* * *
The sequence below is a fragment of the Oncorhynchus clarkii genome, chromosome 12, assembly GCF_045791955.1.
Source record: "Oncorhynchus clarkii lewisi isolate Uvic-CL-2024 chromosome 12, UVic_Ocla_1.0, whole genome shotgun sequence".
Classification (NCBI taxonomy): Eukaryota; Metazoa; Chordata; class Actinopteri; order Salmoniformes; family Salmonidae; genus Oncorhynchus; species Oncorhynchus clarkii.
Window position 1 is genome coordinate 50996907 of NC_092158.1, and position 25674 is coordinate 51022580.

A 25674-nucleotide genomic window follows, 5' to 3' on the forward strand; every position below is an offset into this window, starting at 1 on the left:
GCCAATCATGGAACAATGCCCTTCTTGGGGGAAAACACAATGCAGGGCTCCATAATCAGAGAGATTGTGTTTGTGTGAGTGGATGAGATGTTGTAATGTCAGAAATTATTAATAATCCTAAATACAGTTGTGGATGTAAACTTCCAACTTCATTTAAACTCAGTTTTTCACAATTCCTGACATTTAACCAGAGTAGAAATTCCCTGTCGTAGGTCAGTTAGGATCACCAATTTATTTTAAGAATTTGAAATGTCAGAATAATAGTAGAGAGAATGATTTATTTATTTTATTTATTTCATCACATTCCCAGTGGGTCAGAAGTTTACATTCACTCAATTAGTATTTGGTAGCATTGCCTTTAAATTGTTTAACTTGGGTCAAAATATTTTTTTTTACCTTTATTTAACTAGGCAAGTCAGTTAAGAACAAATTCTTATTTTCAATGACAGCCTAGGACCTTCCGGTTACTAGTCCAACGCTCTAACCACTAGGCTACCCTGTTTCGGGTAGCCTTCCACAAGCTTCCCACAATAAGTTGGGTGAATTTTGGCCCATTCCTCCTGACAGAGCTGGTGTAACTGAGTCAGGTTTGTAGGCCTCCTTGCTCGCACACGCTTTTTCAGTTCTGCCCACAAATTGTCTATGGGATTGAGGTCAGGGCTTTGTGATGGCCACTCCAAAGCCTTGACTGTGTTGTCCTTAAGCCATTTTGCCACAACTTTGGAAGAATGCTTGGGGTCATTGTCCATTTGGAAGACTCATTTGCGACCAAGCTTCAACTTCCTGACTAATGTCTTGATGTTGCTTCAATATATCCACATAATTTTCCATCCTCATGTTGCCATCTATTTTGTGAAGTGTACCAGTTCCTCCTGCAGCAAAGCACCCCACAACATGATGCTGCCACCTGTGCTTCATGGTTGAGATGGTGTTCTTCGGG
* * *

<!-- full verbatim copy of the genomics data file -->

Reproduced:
The sequence below is a fragment of the Oncorhynchus clarkii genome, chromosome 12, assembly GCF_045791955.1.
Source record: "Oncorhynchus clarkii lewisi isolate Uvic-CL-2024 chromosome 12, UVic_Ocla_1.0, whole genome shotgun sequence".
Classification (NCBI taxonomy): Eukaryota; Metazoa; Chordata; class Actinopteri; order Salmoniformes; family Salmonidae; genus Oncorhynchus; species Oncorhynchus clarkii.
Window position 1 is genome coordinate 50996907 of NC_092158.1, and position 25674 is coordinate 51022580.

A 25674-nucleotide genomic window follows, 5' to 3' on the forward strand; every position below is an offset into this window, starting at 1 on the left:
GCCAATCATGGAACAATGCCCTTCTTGGGGGAAAACACAATGCAGGGCTCCATAATCAGAGAGATTGTGTTTGTGTGAGTGGATGAGATGTTGTAATGTCAGAAATTATTAATAATCCTAAATACAGTTGTGGATGTAAACTTCCAACTTCATTTAAACTCAGTTTTTCACAATTCCTGACATTTAACCAGAGTAGAAATTCCCTGTCGTAGGTCAGTTAGGATCACCAATTTATTTTAAGAATTTGAAATGTCAGAATAATAGTAGAGAGAATGATTTATTTATTTTATTTATTTCATCACATTCCCAGTGGGTCAGAAGTTTACATTCACTCAATTAGTATTTGGTAGCATTGCCTTTAAATTGTTTAACTTGGGTCAAAATATTTTTTTTTACCTTTATTTAACTAGGCAAGTCAGTTAAGAACAAATTCTTATTTTCAATGACAGCCTAGGACCTTCCGGTTACTAGTCCAACGCTCTAACCACTAGGCTACCCTGTTTCGGGTAGCCTTCCACAAGCTTCCCACAATAAGTTGGGTGAATTTTGGCCCATTCCTCCTGACAGAGCTGGTGTAACTGAGTCAGGTTTGTAGGCCTCCTTGCTCGCACACGCTTTTTCAGTTCTGCCCACAAATTGTCTATGGGATTGAGGTCAGGGCTTTGTGATGGCCACTCCAAAGCCTTGACTGTGTTGTCCTTAAGCCATTTTGCCACAACTTTGGAAGAATGCTTGGGGTCATTGTCCATTTGGAAGACTCATTTGCGACCAAGCTTCAACTTCCTGACTAATGTCTTGATGTTGCTTCAATATATCCACATAATTTTCCATCCTCATGTTGCCATCTATTTTGTGAAGTGTACCAGTTCCTCCTGCAGCAAAGCACCCCACAACATGATGCTGCCACCTGTGCTTCATGGTTGAGATGGTGTTCTTCGGG